Contemporary Ceramics and the Past



David Palmer Ceramics Art + Perception 109 2018 Yarrobil Home

“We are forced to that fundamental question of history: whether ... similar images arise far apart in space and time according to common types of human needs, reverence, and desire, or whether there was some vast stone age diffusion long ago”
Vincent Scully1
“That which withers in the age of mechanical reproduction is the aura of the work of art”
Walter Benjamin2

Of all the revolutionary transformations in human development perhaps the greatest is the least known: the global transition from the hunter, gatherer and fisher — dependent on the chance provisioning of nature to the reproduction of nature — through the husbandry of animals and birds and the cultivation of plants. But wherever, whenever, and whatever the pace of this transition, pottery is already present, flourishing as the invention and achievement of the semi-sedentary egalitarian community, raising its ability in wresting a surplus from nature by new means.

Pottery is present at so many points of this multi-form transition in so widespread a manner and out of such a great diversity of geographic conditions — the plateau of Anatolia, the lakes of central Mexico, the scattered settlements of the Middle Yellow River or the littoral of Kyushu — that it is easy to overlook the near universal evidence of its artifactual foundation in basketry, the woven container skeuomorphicly transformed into the new medium. Notwithstanding formal innovations such as the foot and the spout, “genuine ceramic devices”3, new clay technology not only replicated all the forms the accomplished basket-maker already provided, but also many of the decorative elements which the potter, now released from the technical constraints of the basket-maker, rendered as impressed or incised marks or as new cursive surface effects in paint, the new medium providing new possibilities of expression to the inherited patterning of coiling, plaiting and twining and able to elaborate those abstract symbols into new meanings and expressions.

The new form of the appropriation of nature first takes hold in the ovi-caprid cultures of the semi-nomadic tribes of the river valleys flowing south from the Anatolian plateau as far west as the Zagros mountains of Iran. Flexible economies combining the earlier hunting with herding and agriculture and a new form of mobility — portable housing, tents of goat hair — the promise of a more human life in the bleating of the lamb and the kid. In other regions, at other times, the necessary stimulus might come from outside; the introduction of flooded field rice-growing from Korea to Kyushu, the diffusion of maize from Mexico, south to Peru and north to the Southwest desert of North America, or the diffusion of sheep and goats, emmer and barley from the Near East into South East Europe providing the basis for the foundation of more permanent settlements, villages and cities.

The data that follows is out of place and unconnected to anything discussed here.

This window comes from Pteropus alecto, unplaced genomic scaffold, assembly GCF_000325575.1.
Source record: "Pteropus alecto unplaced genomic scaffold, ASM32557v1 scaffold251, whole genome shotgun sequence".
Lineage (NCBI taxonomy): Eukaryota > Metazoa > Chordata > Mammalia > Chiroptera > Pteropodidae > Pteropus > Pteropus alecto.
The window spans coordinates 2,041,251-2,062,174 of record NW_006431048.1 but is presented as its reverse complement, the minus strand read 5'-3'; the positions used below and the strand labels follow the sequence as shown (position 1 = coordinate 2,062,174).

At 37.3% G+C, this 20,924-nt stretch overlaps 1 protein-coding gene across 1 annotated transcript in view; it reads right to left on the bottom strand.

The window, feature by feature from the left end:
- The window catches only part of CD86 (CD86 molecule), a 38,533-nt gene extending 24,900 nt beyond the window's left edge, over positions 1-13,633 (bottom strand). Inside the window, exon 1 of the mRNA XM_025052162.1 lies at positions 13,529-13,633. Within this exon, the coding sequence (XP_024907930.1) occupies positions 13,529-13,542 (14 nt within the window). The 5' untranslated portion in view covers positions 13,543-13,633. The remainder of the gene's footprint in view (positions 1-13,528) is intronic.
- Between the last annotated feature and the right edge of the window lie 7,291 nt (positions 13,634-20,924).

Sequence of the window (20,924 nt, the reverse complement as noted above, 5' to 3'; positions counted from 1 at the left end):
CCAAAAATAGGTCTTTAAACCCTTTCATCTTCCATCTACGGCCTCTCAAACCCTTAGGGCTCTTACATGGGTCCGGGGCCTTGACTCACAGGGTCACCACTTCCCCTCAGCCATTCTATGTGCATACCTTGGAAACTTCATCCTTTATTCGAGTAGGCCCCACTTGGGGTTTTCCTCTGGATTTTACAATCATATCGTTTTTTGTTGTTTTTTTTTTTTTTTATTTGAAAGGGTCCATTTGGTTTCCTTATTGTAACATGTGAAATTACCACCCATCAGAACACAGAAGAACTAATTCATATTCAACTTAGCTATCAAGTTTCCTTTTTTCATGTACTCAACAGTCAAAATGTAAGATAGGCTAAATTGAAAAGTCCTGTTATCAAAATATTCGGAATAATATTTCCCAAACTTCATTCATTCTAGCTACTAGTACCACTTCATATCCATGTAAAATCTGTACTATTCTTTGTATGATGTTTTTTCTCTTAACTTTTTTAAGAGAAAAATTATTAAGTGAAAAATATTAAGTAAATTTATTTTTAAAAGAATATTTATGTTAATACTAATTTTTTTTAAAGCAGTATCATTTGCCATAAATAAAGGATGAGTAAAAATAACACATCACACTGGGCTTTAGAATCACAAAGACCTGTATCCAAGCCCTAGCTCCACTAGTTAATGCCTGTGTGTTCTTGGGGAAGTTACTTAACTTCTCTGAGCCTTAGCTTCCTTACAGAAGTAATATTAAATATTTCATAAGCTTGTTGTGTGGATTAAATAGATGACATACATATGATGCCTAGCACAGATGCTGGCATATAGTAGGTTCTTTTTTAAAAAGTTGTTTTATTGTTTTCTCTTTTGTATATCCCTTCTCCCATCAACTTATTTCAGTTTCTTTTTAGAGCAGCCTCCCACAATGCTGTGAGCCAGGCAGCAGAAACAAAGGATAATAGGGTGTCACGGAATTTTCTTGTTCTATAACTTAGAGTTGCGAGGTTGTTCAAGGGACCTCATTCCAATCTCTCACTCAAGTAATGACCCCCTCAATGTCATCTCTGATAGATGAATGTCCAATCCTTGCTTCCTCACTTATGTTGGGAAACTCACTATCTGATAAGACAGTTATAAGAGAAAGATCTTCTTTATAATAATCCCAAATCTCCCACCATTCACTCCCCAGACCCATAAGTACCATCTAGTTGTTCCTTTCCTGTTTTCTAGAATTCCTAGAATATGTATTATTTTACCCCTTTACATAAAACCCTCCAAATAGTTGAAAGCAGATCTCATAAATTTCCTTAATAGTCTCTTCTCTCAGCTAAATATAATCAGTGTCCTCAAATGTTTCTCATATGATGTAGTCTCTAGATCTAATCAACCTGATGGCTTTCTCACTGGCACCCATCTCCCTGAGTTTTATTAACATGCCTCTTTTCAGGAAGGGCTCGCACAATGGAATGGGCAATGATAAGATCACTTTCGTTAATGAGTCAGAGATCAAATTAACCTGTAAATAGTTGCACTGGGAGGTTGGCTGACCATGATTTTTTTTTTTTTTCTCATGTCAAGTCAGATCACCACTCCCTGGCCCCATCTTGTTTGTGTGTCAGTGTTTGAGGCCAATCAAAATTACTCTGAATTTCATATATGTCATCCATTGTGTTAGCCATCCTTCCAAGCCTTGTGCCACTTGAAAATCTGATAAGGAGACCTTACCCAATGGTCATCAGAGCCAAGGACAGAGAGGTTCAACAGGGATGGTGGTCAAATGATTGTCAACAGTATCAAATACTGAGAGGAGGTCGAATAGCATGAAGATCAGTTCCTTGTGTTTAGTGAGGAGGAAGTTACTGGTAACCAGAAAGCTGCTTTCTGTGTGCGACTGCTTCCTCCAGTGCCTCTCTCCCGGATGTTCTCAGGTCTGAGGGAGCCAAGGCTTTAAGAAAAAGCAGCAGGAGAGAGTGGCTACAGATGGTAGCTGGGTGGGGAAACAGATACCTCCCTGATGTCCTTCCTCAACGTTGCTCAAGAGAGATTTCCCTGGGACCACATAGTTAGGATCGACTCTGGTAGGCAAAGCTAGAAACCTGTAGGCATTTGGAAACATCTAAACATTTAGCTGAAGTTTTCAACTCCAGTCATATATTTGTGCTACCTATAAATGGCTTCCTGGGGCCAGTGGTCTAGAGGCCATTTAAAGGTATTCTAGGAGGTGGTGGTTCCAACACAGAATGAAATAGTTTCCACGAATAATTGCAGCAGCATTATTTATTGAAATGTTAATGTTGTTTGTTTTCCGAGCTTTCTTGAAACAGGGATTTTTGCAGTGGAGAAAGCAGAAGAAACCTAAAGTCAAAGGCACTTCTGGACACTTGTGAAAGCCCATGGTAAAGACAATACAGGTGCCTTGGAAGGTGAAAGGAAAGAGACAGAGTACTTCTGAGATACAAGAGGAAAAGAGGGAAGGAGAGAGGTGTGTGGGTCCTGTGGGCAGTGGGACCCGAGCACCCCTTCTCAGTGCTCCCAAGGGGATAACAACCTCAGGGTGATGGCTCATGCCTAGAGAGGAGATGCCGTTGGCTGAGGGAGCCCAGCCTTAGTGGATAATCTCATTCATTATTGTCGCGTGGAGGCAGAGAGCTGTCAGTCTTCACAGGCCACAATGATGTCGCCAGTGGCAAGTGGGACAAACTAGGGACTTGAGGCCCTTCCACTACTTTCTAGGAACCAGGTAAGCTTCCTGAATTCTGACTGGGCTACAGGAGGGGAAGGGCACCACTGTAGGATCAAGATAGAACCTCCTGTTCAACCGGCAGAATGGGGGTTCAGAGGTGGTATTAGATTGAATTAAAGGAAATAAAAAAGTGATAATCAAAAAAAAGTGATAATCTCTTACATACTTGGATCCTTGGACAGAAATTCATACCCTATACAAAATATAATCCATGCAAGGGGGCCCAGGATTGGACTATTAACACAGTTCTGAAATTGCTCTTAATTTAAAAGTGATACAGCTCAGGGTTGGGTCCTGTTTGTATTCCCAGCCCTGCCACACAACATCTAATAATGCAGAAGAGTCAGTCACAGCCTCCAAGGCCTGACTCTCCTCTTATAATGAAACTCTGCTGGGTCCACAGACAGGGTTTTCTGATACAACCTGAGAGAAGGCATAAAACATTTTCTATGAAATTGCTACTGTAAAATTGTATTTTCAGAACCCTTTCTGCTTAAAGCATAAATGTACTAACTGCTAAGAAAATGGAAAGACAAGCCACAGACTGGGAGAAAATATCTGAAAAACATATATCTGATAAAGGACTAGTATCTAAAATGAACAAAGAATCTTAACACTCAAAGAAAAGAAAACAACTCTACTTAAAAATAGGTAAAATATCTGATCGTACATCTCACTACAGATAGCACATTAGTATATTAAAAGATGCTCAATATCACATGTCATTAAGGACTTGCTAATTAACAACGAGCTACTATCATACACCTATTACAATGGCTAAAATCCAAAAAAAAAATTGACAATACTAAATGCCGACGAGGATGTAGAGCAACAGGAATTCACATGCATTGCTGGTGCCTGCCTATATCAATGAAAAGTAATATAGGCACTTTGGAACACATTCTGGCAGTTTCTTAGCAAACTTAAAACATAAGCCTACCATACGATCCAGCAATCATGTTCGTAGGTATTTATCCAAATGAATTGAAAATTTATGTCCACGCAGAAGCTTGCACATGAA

Art is now divided, high and low, its’ meaning and the artist ambiguously split as the contradictions of community and rule collide and collude.

Nature and human nature now appear in a new way and are so expressed in the perception and imagination of the potter. The painted pot raising the beauty of the new medium otherwise much inferior to the skills of the basket-maker weaver. Where the pre-existing basket making tradition is weak and the catalyst of change is external such as in Peru or Okinawa, the decorative motifs may shift more readily to realistically rendered imagery of birds or fish. Elsewhere, the direct decorative impressions of basketry into the clay may persist well into the phase of the rapid expansion in the use of the new medium.

Like basketry, horticulture and the taming of animals, pottery, though overall a joint task, may in all likelihood be claimed as the invention or specialty of the women of the community. An art nevertheless common to all, evident in the Americas as the bowls allocated to each member of the Mimbres for their use throughout their adult life, or as the essential center of the feasting cultures of the Middle East. The new mode generated the reorganization of the settlement, the distinctive tholoi, or pit house, remade as the aggregated rectangular dwellings of the Pueblo, whether in the Near East or the American Southwest, a new way of living expressive of the new power of the community.

By the beginning of the dynastic period of Mesopotamia, Childe considered that all of the conditions for civilization, were already in place. With success, however, came the need for expansion of territory and therefore warfare. The incorporation of the conquered people compelling a new differentiation, severing the unity of the community, raising priesthoods and chiefdoms of hereditary rule. New forms of art appear that indicate the special status of rulers and associated rituals, distinctive vessels impractical for daily use, painstaking artistry, refined, remote, untouchable, seemingly separated from production, whilst quickly fashioned bowls soon to be made on the wheel; tool of the new craftsman, served the most rudimentary purposes of daily use.

Art is now divided, high and low, its meaning and the artist ambiguously split as the contradictions of community and rule collide and collude. The artistic root of the ancient community persisting as a craft tradition providing for daily life whilst elite work may be evident elsewhere. The Imperial kilns of Junyao or Bunwon, or in the special elegance of Cistercian architecture transposed into the formal lines of the baluster jug.

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